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The Spoonbill, Vol. 28, No. 11, March 1980
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The Spoonbill, Vol. 28, No. 11, March 1980 - Image 10. March 1980. Special Collections, University of Houston Libraries. University of Houston Digital Library. Web. April 16, 2021. https://digital.lib.uh.edu/collection/2007_023/item/35/show/28.

Disclaimer: This is a general citation for reference purposes. Please consult the most recent edition of your style manual for the proper formatting of the type of source you are citing. If the date given in the citation does not match the date on the digital item, use the more accurate date below the digital item.

(March 1980). The Spoonbill, Vol. 28, No. 11, March 1980 - Image 10. Outdoor Nature Club Newsletters. Special Collections, University of Houston Libraries. Retrieved from https://digital.lib.uh.edu/collection/2007_023/item/35/show/28

Disclaimer: This is a general citation for reference purposes. Please consult the most recent edition of your style manual for the proper formatting of the type of source you are citing. If the date given in the citation does not match the date on the digital item, use the more accurate date below the digital item.

The Spoonbill, Vol. 28, No. 11, March 1980 - Image 10, March 1980, Outdoor Nature Club Newsletters, Special Collections, University of Houston Libraries, accessed April 16, 2021, https://digital.lib.uh.edu/collection/2007_023/item/35/show/28.

Disclaimer: This is a general citation for reference purposes. Please consult the most recent edition of your style manual for the proper formatting of the type of source you are citing. If the date given in the citation does not match the date on the digital item, use the more accurate date below the digital item.

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Title The Spoonbill, Vol. 28, No. 11, March 1980
Alternative Title The Spoonbill, Vol. XXVIII, No. 11, March 1980
Contributor (Local)
  • Jones, Margaret
Publisher Outdoor Nature Club
Date March 1980
Subject.Topical (LCSH)
  • Ornithology
Subject.Geographic (TGN)
  • Houston, Texas
Genre (AAT)
  • newsletters
  • periodicals
Language English
Type (DCMI)
  • Text
Original Item Location ID 2007-023, Box 11, Folder 7
ArchivesSpace URI /repositories/2/archival_objects/9865
Original Collection Outdoor Nature Club Records
Digital Collection Outdoor Nature Club Newsletters
Digital Collection URL http://digital.lib.uh.edu/collection/2007_023
Repository Special Collections, University of Houston Libraries
Repository URL http://libraries.uh.edu/branches/special-collections/
Use and Reproduction Rights Undetermined
File Name index.cpd
Item Description
Title Image 10
Format (IMT)
  • image/jpeg
File Name uhlib_2007_023_b011_f007_003_010.jpg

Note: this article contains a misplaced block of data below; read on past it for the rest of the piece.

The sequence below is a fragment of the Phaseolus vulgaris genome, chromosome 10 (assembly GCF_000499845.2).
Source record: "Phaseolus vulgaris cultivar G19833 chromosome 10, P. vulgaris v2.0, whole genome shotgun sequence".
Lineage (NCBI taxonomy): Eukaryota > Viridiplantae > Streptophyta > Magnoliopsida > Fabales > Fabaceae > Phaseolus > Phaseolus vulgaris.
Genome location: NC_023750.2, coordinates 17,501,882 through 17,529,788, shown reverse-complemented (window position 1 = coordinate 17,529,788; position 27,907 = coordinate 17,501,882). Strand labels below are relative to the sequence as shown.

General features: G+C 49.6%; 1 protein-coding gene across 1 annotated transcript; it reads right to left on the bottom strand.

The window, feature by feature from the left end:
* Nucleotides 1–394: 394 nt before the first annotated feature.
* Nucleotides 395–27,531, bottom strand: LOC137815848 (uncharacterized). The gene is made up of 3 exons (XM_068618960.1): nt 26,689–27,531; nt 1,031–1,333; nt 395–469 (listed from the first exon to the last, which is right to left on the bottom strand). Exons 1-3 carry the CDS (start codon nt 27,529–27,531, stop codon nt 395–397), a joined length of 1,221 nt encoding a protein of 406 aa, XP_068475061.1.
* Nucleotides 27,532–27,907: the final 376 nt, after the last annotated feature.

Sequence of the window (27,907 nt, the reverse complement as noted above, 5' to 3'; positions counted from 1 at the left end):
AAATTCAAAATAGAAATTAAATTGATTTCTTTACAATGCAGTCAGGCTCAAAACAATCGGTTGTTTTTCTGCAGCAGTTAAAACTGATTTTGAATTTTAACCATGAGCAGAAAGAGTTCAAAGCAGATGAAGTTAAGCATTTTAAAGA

Transcript 10 CHASING BIRDS (AGAIN) WITH CHAPMAN & CO. For Ben Feltner, it was a chance to regain his lead over Jim Tucker in the great Texas Life Ltst Race. For Ben's Doberman puppy Merlyn, It was a chance to substantially increase his life list. For Linda Roach, It was an opportunity to relax after hectic preparations for her upcoming art show at The Chickadee. For Mary Ann Chapman, It was one more excuse to bird the Rio Grande Valley and show off Texas birds to a Yankee. For Yankee Callfornlan Bob Behrstock, It was another try for Hook-billed Kites and other Valley specialties he'd missed earlier In his trip. All of us were eager to see the Golden-crowned Warbler which had been patiently awaiting us In BrownsviIle. We left Houston on the chill and windy morning of March I. By the time we arrived in Corpus Christl it was bitterly cold, and the search for a Masked Duck on Padre Island was curtailed by frozen fingers. After a fine dinner at the Black Diamond Oyster Bar, we pressed southward to Norlas for some sleep. The dawn chorus of coyotes was not nearly as impressive as the Ice on the inside of Linda's tent. After a brisk drive to the Benns' house in Brownsville, we stationed ourselves in the thicket where the Golden-crowned Warbler had been seen. Moments later Bob spotted the bird and everyone except Mary Ann got great looks. Since her Chinook was our means of transportation, we had to find it again for her before moving on. A Tropical Parula, Ringed Kingfisher, Buff-bellied Hummingbird, and wintering Ovenbird entertained us while we waited. After signing the guest book of our congenial hosts, the Benns, we made a quick stop at the scenic and popular Brownsville dump where Bob added the sought-after Mexican Crow to his AOU list. A brief stop a+ a pond west of Brownsville produced several Least Grebes, and we pressed on to San+a Ana. There we were informed +ha+ all recent Hook-billed Kite reports had been from Bentsen State Park. Since we were planning to camp there anyway and still had daylight left, we moved on to the Park. Circling the Loop In search of a campsl+e, Mary Ann jokingly said, "There +he Kl+es are now", pointing at some circling hawks. Bof> took a closer look and shrieked for the car to stop. Sure enough, two Hook-billed Kites drifted lazily above us low enough for us to see all the field marks, including the sharply hooked bill. After much jubilation, we combined around the Loop and Mary Ann spotted a bobcat to round out the day. A night walk through the campground produced many screech owls and a raccoon. On Monday morning we headed toward the upper Valley to share In the most recent discovery of White-collared Seed-eaters at San Ygnaclo. Howling winds and negative reports at the Rancho Hawaii Campground dulled our optimism. Nontheless, within ten minutes Mary Ann spotted a female Seedeater which she excitedly shared with the rest of th© group. We then headed back to the Santa Marguarita ranch, where we had missed Brown Jays a few weeks before. Again we were not overwhelmed by the flocks of Brown Jay's but eventually did hear several. We retreated for a tas+y Mexican dinner a+ Caro's Restaurant in Rio Grande City, and on to Alice for an evening stop at the home and natural history museum of Richard 0. Albert. Although Richard's pet alligators, Cedric and Abercrombie, were In their deep winter's sleep and unavailable for viewing, his collection of artifacts from his world-wide travels were enjoyed by all. On Tuesday we rolled home basking In our success.... Ben Is ahead of Tucker once again. Bob was thrilled with having seen seven new birds In the U.S., and Linda and Mary Ann were similarly pleased with the adventure. The only displeasure was on the part of Merlyn, who slept through the appearance of the Golden-crowned Warbler! PLACES TO GO AND BIRDS TO LOOK FOR You have a choice of two Burrowing Owls currently: the Houston Baptist University Owl has returned to the same culvert....be+ween two dormitories on Beechnut is a parking area, park and walk to the right to the entrance to the track. Do not enter but turn right along the fence, watching for culvert grate on track side of fence. Owl often sits on grate. The other one Is on Sharp Road In W.Harris Co. On the right side of the road, midway between sharp right turn In road and gilder airport, look in bushes and small trees on fence line. A Burrowing Owl has been seen in that spot several times In last ten days (prior to the 9th). Migration is upon us, and if you Just get out birding, you are liable to find anything! Margaret Anderson had a Calliope Hummingbird fhe 5th, 6th, and 7th, but It hasn't been seen since then.